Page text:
Question: How long does it typically take a field tech to troubleshoot for the source of ingress?

Answer: It can take a technician from two hours to two days or more sometimes to find a single ingress source and weeks to find them all in a block of homes. And all the time it’s being investigated the subscribers could have poor TV reception, slow internet and having their phone calls drop off in the middle of a conversation.

Question:  Can’t techs just see the ingress on a meter?

Answer: The problem with trying to troubleshoot ingress is that most ingress problems are intermittent. Just as a tech lugs a heavy piece of equipment to a site and gets close to the problem, it goes away, and he has to wait for it to show up again, hopefully today, maybe tomorrow. So it’s a wasted truck roll with nothing resolved. That’s one of the big advantages to having a software-based analyzer that remotely detects the noise.  A tech can analyze the data at his computer before leaving the office. While he’s in the field he can check the noise levels on his phone or tablet from any location where he has internet access. So even if the noise is happening at another location he can still check it before he goes on that call and he’ll have a picture of what’s happening before he gets there.

Question: What about checking for leakage, wouldn’t that find the source?

Answer: Checking for leakage is a good way to find sources of ingress, but it is not 100 percent effective. In the case of very small leaks or ingress points, a lower level forward path signal may not leak out, but an external signal source (for example, a nearby CB or ham radio signal or electric heater) may produce a strong enough signal that ingress results. So in some cases, a leakage meter alone may not find all the ingress points.

Question: Is any method “100% effective” for finding the ingress problem?

Answer: Software with the ability to scan the return spectrum and display the signals provides an excellent method for identifying and finding ingress. The best software will provide a display of the return spectrum and display the noise under the carrier with 100% accuracy. Unfortunately not all software-based analyzers have this capability. With software like this, providers cut down on time and resources in the field while they’re proactively maintaining the stability of their cable plant. Imagine how easy it would be for an installer to pull out his tablet or smartphone to check for noise under the carrier before hooking the subscriber to the tap. With access to subscribers' homes very limited, operators must take advantage when access is given and the best time is during the installation.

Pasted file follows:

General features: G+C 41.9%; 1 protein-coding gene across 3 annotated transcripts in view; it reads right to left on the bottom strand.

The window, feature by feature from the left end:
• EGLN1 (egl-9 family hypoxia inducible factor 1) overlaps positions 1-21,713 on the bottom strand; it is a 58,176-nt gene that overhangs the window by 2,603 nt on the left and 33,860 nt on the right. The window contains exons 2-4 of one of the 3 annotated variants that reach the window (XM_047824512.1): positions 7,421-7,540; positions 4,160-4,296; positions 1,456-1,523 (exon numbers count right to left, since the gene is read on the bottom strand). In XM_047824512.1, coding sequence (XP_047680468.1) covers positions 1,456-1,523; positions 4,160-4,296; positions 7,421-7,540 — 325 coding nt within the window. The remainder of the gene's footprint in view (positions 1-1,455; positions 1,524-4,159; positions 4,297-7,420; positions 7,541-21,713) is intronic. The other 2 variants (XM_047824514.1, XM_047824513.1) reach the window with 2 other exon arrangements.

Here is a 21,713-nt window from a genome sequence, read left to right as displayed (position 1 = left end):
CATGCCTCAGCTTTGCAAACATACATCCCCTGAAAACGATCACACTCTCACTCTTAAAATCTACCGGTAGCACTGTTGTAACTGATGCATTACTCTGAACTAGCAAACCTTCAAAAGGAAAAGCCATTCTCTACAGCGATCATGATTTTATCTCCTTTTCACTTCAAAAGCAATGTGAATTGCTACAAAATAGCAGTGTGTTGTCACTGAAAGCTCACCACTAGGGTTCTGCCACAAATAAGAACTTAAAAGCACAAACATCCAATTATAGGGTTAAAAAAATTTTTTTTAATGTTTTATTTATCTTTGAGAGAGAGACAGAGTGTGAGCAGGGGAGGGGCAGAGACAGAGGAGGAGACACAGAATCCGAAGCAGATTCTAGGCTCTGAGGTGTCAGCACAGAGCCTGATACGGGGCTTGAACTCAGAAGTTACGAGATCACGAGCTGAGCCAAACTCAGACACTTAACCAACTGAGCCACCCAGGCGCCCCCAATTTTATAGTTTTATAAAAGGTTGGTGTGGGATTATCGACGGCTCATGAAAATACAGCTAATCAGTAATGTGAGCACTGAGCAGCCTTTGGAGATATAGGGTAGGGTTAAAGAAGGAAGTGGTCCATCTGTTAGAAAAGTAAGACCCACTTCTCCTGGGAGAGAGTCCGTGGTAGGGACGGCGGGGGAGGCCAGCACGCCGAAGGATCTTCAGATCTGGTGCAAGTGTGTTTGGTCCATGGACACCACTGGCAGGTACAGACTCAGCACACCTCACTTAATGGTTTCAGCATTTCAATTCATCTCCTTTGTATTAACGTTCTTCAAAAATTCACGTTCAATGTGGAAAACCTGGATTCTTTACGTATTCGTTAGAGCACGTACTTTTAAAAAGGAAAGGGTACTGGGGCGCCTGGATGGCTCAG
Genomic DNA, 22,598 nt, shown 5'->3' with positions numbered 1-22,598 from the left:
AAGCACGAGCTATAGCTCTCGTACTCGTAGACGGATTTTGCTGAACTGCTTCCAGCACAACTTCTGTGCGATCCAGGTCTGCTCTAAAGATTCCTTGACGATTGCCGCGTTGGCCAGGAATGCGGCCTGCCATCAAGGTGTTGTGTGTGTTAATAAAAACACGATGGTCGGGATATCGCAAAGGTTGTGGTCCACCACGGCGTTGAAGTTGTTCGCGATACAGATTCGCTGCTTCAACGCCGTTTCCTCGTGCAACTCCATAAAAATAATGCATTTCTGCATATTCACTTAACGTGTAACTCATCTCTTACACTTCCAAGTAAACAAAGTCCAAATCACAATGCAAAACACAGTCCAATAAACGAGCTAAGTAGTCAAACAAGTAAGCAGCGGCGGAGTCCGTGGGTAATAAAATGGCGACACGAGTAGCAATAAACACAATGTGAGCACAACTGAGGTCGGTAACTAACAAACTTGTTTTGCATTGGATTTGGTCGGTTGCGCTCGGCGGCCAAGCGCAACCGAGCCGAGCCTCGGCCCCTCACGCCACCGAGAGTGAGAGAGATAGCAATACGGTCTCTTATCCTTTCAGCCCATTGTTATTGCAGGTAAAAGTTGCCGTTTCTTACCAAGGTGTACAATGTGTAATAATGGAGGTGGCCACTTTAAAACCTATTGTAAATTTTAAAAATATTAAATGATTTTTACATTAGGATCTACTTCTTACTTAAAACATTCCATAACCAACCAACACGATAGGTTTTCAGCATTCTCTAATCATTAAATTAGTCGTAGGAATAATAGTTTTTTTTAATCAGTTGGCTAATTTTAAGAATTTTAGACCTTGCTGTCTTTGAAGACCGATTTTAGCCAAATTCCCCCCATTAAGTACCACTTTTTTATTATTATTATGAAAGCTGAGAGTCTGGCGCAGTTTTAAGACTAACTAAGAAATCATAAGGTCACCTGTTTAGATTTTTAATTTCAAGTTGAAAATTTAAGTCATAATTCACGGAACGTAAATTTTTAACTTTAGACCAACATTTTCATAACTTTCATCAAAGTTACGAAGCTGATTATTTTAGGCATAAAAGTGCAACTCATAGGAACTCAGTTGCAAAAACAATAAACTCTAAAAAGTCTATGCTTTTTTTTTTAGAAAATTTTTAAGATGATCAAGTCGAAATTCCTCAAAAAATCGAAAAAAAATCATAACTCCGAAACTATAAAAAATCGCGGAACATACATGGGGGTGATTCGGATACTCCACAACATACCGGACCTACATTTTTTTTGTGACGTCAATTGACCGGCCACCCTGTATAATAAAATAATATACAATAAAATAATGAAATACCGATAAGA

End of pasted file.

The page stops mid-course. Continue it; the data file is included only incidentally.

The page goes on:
Interested in more on this topic?  We have an excellent paper written by Brady Volpe from the Volpe Firm on identifying ingress in the return path.  Download your copy here, compliments of ZCorum.



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Dennis “Buddy” Bertram, Vice President of Technology

A veteran of the IT and cable industries, Dennis “Buddy” Bertram has been with ZCorum fifteen years. He joined ZCorum in 2001 as a network engineer and now serves as the Vice President of Technology. Buddy currently heads up ZCorum’s engineering department and oversees a team of network engineers that designs networks for ZCorum’s affiliates.

Prior to joining ZCorum, Buddy learned the cable business at Cablevision in Pennsylvania, where he served in nearly every department of the cable company, gaining firsthand knowledge of how cable companies operate. Buddy and his wife have been married 18 years and they are avid motorcycle enthusiasts and spend a lot of time on the open road.

About the Author: Marsha Hemmerich

Marsha brings thirteen years of experience in the broadband industry as a Marketing Specialist and Technical Writer.